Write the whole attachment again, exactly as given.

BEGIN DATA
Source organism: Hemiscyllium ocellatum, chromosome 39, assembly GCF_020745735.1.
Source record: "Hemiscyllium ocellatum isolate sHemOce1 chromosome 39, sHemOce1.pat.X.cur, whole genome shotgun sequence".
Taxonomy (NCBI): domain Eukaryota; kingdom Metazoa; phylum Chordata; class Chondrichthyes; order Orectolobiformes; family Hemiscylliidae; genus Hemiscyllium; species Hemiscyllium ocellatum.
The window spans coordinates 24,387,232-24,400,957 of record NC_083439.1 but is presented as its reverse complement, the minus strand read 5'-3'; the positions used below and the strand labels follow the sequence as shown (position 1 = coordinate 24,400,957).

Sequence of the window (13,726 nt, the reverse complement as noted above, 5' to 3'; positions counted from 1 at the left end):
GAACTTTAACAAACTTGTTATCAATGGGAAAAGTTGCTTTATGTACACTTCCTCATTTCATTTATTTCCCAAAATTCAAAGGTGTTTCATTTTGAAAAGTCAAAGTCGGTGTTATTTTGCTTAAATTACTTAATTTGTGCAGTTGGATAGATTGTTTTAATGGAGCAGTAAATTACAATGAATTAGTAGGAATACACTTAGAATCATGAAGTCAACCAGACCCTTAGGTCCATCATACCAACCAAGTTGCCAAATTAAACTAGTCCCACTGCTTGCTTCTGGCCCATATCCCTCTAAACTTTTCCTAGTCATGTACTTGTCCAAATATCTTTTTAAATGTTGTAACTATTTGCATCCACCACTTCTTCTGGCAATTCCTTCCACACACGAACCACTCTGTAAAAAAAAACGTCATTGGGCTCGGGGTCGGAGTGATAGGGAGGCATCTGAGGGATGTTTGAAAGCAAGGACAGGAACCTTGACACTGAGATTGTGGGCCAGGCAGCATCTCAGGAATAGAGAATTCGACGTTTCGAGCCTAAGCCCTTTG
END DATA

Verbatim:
Source organism: Hemiscyllium ocellatum, chromosome 39, assembly GCF_020745735.1.
Source record: "Hemiscyllium ocellatum isolate sHemOce1 chromosome 39, sHemOce1.pat.X.cur, whole genome shotgun sequence".
Taxonomy (NCBI): domain Eukaryota; kingdom Metazoa; phylum Chordata; class Chondrichthyes; order Orectolobiformes; family Hemiscylliidae; genus Hemiscyllium; species Hemiscyllium ocellatum.
The window spans coordinates 24,387,232-24,400,957 of record NC_083439.1 but is presented as its reverse complement, the minus strand read 5'-3'; the positions used below and the strand labels follow the sequence as shown (position 1 = coordinate 24,400,957).

Sequence of the window (13,726 nt, the reverse complement as noted above, 5' to 3'; positions counted from 1 at the left end):
GAACTTTAACAAACTTGTTATCAATGGGAAAAGTTGCTTTATGTACACTTCCTCATTTCATTTATTTCCCAAAATTCAAAGGTGTTTCATTTTGAAAAGTCAAAGTCGGTGTTATTTTGCTTAAATTACTTAATTTGTGCAGTTGGATAGATTGTTTTAATGGAGCAGTAAATTACAATGAATTAGTAGGAATACACTTAGAATCATGAAGTCAACCAGACCCTTAGGTCCATCATACCAACCAAGTTGCCAAATTAAACTAGTCCCACTGCTTGCTTCTGGCCCATATCCCTCTAAACTTTTCCTAGTCATGTACTTGTCCAAATATCTTTTTAAATGTTGTAACTATTTGCATCCACCACTTCTTCTGGCAATTCCTTCCACACACGAACCACTCTGTAAAAAAAAACGTCATTGGGCTCGGGGTCGGAGTGATAGGGAGGCATCTGAGGGATGTTTGAAAGCAAGGACAGGAACCTTGACACTGAGATTGTGGGCCAGGCAGCATCTCAGGAATAGAGAATTCGACGTTTCGAGCCTAAGCCCTTTG